Even the good news about the reshuffle could well prove bad news for Mr Major unless his performances can match those of his new star performers. Kenneth Clarke's buccaneering approach was proving highly controversial at the Home Office, particularly with big and delicate decisions due on the reform of the criminal justice system. Mr Clarke was determined to take on the police. Mr Howard, by contrast, had argued against the amalgamation of many of the nation's police forces while he was at the Department of the Environment. True, Mr Clarke had been softening in recent months but the net result will be a more limited reform than that originally proposed; Mr Howard's tone is already going down better with the boys in blue.

Similarly Mr Clarke's installation at the Treasury has pleased the City. Perhaps nothing too surprising here; a traffic cone would have won applause in some dealing rooms on the grounds that it was not Norman Lamont. Mr Clarke, the Cabinet's best performer, is likely to to provide a deft political touch as the Treasury battles to control the spiralling deficit. The danger is that this contrasts with No 10.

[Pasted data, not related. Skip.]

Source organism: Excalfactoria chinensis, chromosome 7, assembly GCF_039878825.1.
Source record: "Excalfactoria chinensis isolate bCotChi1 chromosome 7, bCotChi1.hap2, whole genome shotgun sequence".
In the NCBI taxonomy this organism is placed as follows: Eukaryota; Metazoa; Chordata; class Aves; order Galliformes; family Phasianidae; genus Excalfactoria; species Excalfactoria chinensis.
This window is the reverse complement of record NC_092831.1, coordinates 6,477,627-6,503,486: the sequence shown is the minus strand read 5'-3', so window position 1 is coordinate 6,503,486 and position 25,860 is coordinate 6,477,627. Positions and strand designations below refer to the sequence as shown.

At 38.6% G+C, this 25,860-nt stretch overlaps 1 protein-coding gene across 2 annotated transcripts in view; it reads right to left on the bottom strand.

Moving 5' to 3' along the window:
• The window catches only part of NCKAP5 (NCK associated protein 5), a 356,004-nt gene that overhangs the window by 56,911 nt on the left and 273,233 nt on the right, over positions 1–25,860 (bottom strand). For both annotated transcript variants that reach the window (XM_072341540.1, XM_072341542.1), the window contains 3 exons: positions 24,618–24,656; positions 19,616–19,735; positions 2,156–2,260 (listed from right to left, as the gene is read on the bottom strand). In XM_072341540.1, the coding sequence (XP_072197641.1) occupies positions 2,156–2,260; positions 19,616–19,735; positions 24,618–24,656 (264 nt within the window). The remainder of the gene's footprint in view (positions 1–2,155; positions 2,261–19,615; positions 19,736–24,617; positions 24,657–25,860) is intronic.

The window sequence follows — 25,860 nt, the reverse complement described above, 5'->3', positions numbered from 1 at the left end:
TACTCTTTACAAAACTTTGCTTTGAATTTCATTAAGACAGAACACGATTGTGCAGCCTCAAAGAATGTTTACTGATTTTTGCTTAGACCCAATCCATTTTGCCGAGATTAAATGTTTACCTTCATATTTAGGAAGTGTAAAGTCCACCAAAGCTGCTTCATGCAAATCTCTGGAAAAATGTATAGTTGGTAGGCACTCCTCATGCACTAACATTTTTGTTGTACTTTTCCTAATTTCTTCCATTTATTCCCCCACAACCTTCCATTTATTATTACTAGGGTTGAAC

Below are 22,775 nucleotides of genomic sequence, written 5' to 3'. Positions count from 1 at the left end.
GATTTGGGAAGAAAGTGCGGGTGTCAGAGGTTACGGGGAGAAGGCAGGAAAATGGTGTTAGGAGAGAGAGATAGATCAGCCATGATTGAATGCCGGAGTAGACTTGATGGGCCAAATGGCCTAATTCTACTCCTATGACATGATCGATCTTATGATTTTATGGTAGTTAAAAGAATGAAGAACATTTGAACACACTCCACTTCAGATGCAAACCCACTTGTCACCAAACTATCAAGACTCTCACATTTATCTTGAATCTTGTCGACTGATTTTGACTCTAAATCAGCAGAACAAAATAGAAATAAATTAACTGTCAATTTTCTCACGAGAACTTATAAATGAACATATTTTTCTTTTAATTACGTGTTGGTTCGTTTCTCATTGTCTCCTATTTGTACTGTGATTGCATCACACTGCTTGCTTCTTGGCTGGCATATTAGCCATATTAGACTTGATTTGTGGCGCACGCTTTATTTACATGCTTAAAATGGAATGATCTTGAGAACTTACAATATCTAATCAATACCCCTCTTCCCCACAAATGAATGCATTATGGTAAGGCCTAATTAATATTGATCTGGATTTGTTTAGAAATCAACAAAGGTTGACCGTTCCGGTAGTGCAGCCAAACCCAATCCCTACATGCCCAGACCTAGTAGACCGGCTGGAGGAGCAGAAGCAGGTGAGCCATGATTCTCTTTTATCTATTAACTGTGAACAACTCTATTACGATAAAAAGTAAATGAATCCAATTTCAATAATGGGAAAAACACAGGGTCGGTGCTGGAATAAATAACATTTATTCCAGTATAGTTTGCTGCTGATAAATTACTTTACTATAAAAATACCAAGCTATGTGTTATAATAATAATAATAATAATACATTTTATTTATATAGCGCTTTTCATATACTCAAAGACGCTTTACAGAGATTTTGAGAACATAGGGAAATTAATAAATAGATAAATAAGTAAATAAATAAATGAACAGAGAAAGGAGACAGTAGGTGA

The strategy behind the reshuffle is clear. The police and the City are two constituencies on which Conservatives have traditionally relied for support. They have been shored up. So have the farmers, another Tory vested interest. Out goes John Gummer, who has accumulated many enemies at the Ministry of Agriculture, Fisheries and Food since 1989. In comes Gillian Shephard, to a warm welcome from the National Farmers' Union.

But is this enough? Mr Major has missed an opportunity to deal with some other notable trouble spots, of which education is the obvious example. Meanwhile, Mr Gummer hardly impressed those sceptical of his value to the Cabinet by managing two mistakes in his first radio interview as Environment Secretary.